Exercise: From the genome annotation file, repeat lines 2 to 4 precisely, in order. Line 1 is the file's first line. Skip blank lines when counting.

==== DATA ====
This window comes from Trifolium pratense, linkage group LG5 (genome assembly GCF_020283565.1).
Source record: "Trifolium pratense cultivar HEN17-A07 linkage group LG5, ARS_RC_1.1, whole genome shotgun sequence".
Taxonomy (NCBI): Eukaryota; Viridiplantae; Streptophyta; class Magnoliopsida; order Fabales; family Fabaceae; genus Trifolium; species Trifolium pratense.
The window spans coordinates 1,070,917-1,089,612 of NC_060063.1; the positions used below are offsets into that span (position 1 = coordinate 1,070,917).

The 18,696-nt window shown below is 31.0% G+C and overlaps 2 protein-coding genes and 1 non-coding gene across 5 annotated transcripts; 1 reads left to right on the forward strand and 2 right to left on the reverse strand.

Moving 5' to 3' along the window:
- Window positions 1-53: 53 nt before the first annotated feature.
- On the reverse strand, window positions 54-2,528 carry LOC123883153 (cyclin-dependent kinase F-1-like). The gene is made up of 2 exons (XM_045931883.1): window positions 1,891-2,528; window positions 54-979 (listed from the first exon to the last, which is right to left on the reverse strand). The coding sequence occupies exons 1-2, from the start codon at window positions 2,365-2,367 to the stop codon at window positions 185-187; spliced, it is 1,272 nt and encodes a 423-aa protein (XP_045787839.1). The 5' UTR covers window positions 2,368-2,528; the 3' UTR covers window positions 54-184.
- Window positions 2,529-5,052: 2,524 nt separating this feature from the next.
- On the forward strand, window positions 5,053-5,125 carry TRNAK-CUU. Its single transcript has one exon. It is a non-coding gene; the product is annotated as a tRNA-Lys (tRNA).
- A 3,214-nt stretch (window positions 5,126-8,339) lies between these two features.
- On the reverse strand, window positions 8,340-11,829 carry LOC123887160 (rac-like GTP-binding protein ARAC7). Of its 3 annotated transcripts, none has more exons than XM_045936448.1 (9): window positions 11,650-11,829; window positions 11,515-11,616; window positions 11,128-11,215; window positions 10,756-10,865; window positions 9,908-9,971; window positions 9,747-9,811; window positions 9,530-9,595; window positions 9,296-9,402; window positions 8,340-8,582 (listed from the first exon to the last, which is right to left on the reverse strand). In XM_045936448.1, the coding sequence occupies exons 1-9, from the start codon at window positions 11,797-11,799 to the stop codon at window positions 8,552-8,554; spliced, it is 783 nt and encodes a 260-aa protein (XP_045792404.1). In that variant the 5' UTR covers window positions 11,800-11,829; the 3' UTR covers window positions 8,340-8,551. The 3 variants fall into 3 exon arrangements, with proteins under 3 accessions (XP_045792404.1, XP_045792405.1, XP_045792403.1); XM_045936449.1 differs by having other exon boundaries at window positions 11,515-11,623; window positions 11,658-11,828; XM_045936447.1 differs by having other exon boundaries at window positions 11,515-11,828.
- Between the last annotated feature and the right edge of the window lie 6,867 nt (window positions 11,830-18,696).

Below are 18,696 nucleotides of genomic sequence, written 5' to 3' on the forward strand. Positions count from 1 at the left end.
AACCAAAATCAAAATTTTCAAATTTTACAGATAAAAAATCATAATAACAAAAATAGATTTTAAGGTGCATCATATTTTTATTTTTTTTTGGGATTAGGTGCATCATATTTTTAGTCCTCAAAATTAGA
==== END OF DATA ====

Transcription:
Source record: "Trifolium pratense cultivar HEN17-A07 linkage group LG5, ARS_RC_1.1, whole genome shotgun sequence".
Taxonomy (NCBI): Eukaryota; Viridiplantae; Streptophyta; class Magnoliopsida; order Fabales; family Fabaceae; genus Trifolium; species Trifolium pratense.
The window spans coordinates 1,070,917-1,089,612 of NC_060063.1; the positions used below are offsets into that span (position 1 = coordinate 1,070,917).